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About 1 million Americans live at least part of the year in recreational vehicles, and a growing number are using their RVs as mobile work stations, according to an Associated Press report.
With many baby boomers now in their 50s, more are becoming “interested in the RV lifestyle and there’s a percentage of people who wouldn’t be able to afford it unless they were supplementing (their income) as they went,” says Greg Robus, owner of Workamper News, a magazine and website that matches RVers with employers.
The pairing of RV travelers and businesses has happened for a number of reasons. Generally, most of the workers are older, and sign up for jobs, in part to help pay for retirement and partly to do something they enjoy.
Employers, mostly seasonal businesses, increasingly see them as an untapped source of labor, often more experienced and reliable than the teens they’ve counted on in the past.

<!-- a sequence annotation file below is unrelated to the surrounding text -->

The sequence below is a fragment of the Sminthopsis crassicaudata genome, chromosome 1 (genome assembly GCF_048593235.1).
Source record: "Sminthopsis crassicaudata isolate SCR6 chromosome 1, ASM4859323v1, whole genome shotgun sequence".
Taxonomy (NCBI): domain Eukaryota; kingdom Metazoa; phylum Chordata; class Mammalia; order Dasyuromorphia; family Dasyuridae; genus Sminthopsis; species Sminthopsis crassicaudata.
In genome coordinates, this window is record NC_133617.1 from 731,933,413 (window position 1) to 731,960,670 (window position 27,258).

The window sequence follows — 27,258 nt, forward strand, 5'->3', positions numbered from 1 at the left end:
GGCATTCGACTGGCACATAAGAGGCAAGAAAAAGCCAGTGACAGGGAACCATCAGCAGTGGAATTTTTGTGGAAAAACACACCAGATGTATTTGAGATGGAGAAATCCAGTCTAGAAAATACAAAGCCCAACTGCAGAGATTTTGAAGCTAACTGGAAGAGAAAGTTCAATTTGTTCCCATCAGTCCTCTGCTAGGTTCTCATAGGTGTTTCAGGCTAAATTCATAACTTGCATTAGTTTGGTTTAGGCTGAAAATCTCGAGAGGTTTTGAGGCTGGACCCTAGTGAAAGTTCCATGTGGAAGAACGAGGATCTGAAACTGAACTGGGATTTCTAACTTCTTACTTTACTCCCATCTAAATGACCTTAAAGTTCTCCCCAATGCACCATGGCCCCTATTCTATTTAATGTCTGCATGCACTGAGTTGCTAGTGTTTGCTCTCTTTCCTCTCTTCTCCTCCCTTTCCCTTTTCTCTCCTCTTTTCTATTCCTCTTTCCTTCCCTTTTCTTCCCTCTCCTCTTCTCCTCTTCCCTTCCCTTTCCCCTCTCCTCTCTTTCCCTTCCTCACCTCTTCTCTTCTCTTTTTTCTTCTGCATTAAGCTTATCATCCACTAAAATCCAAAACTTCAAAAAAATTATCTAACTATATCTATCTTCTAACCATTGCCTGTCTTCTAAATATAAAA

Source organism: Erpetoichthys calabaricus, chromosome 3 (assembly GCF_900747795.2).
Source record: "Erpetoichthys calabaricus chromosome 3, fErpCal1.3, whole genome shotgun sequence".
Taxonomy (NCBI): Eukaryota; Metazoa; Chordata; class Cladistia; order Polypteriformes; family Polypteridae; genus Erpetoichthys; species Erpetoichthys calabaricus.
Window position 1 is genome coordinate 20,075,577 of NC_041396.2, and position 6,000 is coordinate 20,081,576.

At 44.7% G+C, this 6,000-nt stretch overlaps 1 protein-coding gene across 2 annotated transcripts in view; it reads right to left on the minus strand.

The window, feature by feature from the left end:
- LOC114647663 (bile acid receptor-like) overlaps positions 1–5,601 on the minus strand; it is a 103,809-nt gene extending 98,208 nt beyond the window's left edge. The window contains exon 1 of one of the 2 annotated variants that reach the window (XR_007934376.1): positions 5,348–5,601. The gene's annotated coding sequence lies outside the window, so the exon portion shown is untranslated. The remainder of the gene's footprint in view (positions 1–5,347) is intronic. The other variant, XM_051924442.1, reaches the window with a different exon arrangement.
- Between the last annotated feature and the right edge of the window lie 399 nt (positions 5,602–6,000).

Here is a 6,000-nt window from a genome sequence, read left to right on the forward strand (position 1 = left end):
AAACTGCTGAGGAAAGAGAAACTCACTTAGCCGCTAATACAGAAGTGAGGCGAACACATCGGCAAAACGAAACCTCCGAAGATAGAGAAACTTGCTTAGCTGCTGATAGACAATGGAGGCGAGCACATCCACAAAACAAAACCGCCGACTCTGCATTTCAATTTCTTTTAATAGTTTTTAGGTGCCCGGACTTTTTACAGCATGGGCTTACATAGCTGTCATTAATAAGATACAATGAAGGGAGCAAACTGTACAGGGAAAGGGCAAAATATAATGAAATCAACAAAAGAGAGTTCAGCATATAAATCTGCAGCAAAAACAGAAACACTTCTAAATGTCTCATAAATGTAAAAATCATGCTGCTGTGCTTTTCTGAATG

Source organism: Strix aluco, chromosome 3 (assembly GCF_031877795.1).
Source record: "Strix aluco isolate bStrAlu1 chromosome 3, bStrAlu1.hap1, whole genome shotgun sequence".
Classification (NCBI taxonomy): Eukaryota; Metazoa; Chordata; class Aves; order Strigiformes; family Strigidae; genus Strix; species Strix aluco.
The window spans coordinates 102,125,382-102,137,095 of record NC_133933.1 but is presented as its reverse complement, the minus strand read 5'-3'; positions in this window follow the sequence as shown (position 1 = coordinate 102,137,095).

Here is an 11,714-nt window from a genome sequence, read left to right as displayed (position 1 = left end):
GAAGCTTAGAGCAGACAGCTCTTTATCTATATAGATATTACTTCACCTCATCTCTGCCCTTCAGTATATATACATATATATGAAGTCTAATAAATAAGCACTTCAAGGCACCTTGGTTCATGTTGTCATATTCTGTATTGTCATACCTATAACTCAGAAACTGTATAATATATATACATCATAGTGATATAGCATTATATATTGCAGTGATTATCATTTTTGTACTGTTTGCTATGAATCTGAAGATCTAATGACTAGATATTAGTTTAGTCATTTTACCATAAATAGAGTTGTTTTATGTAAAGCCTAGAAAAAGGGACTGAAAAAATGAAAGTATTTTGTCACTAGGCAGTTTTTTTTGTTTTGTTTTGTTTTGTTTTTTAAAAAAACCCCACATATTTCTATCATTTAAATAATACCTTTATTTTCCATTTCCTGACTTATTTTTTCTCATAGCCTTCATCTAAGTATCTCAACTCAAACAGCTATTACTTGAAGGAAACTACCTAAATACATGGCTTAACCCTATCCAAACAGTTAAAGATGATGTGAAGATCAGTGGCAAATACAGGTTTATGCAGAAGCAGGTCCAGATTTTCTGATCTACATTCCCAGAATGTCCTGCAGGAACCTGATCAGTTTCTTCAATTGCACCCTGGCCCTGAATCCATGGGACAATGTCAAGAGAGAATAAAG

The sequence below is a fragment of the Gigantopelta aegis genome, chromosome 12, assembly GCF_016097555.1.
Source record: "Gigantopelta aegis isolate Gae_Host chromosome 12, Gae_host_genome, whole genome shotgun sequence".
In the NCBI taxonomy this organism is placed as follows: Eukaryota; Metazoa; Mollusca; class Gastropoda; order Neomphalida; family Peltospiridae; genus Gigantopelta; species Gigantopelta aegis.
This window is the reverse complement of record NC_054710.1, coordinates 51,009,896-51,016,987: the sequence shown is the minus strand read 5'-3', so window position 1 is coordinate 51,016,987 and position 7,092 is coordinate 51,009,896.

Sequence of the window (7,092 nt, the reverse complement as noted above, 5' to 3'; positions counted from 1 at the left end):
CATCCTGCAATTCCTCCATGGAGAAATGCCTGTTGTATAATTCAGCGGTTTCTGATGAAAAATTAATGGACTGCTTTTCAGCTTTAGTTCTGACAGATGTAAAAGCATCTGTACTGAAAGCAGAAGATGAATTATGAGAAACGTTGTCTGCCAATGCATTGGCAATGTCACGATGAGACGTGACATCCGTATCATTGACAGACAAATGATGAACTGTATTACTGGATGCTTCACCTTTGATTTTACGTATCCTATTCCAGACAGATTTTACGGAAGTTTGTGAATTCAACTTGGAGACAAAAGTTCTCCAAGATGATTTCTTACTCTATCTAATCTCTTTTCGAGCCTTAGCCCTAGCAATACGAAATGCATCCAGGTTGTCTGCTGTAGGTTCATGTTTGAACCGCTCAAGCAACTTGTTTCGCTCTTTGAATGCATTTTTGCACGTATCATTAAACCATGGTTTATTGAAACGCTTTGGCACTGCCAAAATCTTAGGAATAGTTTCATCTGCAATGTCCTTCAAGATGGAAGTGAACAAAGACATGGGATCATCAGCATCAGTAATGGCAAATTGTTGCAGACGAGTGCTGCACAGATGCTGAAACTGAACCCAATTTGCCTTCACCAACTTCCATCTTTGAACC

When Robus and his wife, Debbie, started their magazine in the late 1980s, it was eight pages of ads, stapled together. Now, the magazine’s six yearly issues sport a full-color cover and run to 64 pages. Every night, the couple e-mails fresh postings to about 10,000 subscribers.
“We need a friendly couple to start immediately,” says one listing, posted by the operator of a Texas campground. “Extra $$’s for extra hrs,” another ad says.
Most of the jobs on offer are from hotels, amusement parks and campgrounds. With the supply of seasonal workers limited in many rural areas, some employers have been working harder to draw RV-dwelling workers.
Last year, for example, Kampgrounds of America Inc. (KOA) launched an incentive program designed to attract working campers, offering them free nights at member campgrounds as they motor between jobs, as well as discounts and sweepstakes drawings.
“Lots of them have been campers their whole lives so they know the clients,” said Hillary Mockel, human resources coordinator for KOA, which is based in Billings, Mont. “It really benefits us to have the mature worker.”
Managers at Adventureland, an amusement park outside Des Moines, Iowa, also have recruited RVers. Until five or six years ago, virtually all the park’s seasonal staffing was done locally, and was mostly younger workers.
This year, about 400 of the 900 employees are RVers, most in their 60s, a boon for a park that was increasingly competing with retailers, casinos and other businesses for local employees.
The older workers often arrive with an optimistic attitude and better work ethic than younger workers, said Steve Anderson, the park’s personnel director.